In 1834, a group of missionaries traveled west to the Oregon territory. In the years that followed, many other settlers followed. The Oregon Trail began in St. Louis, Missouri and crossed over two thousand miles of plains and mountains, finally ending in the Willamette Valley in Oregon. The journey took four to six months and the travelers faced many hardships for the promise of a better life. Willamette Valley
How did they get there? In a covered wagon, pulled by oxen!
The Covered Wagon
What did they bring? More
A Tour of the Trail The most popular starting point for the trip was St. Louis. Here families were faced with many decisions. What should we take, what do we need to leave behind? Anything they took had to fit in the wagon.
Fort Kearny Fort Kearny was built to protect the emigrants on the Oregon trail. It also provided a place for travelers to buy supplies and send mail to friends and family back east. Click to See Ft. Kearny
What was it like on the trail? The land was flat and seemed to stretch forever, until they came to Chimney Rock.
The Trail Continues From Fort Laramie, the settlers journeyed on past Independence Rock. The south pass is a gap in the Rocky Mountains that stretches for miles. This provided an easier route for the wagon trains to travel. Click to see Independence Rock
The Oregon Trail extended through what is now Idaho. It was also in this area that the trail split and the California trail began. The California trail was started after Gold was discovered in California in 1848. Many people were lured to California by dreams of striking it rich. The Trail in "Idaho" Legend California Trail Oregon Trail
Those who continued on the Oregon Trail, came to Fort Hall. This fort was originally built as a trading post for the fur traders. Now it was a stopping off point for the pioneers. After leaving Fort Hall, they traveled on through what is now Idaho and were faced with an important decision. Should they cross the Snake River or take the overland route. Some chose to cross at Three Island Crossing. This was a direct route to Fort Boise and saved some time, but the crossing was difficult and dangerous. Replica of Fort Hall
Oregon at Last ! Even though the journey was almost over, Barlow Road a treacherous stretch still lay ahead. This toll road was built as an alternative to navigating the Columbia River. Sarah Cummins (A traveler on the trail): "The traveling was slow and toilsome; slopes were almost impassible for man and beast. As night was coming on, it seemed we all must perish, but weak, faint and starving we went on. I could scarcely put one foot before the another. I weighed less than eighty pounds at the time. My own party had been 14 days with only nine biscuits and four small slices of bacon. "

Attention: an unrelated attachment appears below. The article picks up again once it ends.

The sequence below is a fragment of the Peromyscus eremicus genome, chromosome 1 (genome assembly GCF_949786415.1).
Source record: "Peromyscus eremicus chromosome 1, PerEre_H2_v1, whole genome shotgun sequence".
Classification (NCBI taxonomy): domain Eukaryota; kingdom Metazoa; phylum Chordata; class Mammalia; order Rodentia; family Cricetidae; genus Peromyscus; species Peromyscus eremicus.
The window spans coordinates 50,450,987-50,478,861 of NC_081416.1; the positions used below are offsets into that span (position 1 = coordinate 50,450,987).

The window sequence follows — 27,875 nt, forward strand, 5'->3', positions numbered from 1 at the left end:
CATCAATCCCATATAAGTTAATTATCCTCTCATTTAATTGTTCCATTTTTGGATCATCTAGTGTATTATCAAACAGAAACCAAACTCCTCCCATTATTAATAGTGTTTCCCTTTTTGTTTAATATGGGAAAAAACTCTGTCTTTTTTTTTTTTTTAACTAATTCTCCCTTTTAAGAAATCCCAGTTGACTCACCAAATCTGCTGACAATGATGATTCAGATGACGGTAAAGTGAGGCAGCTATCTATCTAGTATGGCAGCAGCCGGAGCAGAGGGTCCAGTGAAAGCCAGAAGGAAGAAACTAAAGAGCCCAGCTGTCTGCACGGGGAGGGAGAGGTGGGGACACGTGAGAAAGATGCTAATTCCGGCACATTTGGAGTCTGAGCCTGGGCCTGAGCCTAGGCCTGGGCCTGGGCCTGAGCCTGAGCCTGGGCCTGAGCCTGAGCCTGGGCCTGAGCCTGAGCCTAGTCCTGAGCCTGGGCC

After the Barlow Road, Oregon City was the next and final destination on the Oregon Trail. Here the settlers could visit the only land office west of the Rocky Mountains to file their claim. The land was rich and fertile, a welcoming place to settle.
There were many other trails and routes that settlers took to reach the west. The Oregon Trail was one of the most used routes. In the 1860’s, people stopped using the trail, can you guess why? Answer Next
The transcontinental railway was completed. Return to question
Clip Art http://www.endoftheoregontrail.org/wagons.html diagram http://www.pbs.org/opb/oregontrail/teacher/trailmap.html http://www3.memlane.com/gromboug/P14MvCon.htm western clip art http://www.isu.edu/~trinmich/Stlouis.html St. Louis http://dir.nvtech.com/History/United_States/Old_West/Characters/Prospectors/ Back Works Cited
Photographs http://www. ruralheritage .com/drew/ oregon . jpg wagon and oxen http://www. rpi . edu /~ mccafr /oregon2. jpg williamette valley http://www. nebraskahistory .org/sites/rock/ chimney rock http://www. isu . edu /~ trinmich / qtvrkearny .html http://www.poky.net/ forthall /index. shtml Fort Hall Replica http://www.isu.edu/~trinmich/Oregoncity.html Works Cited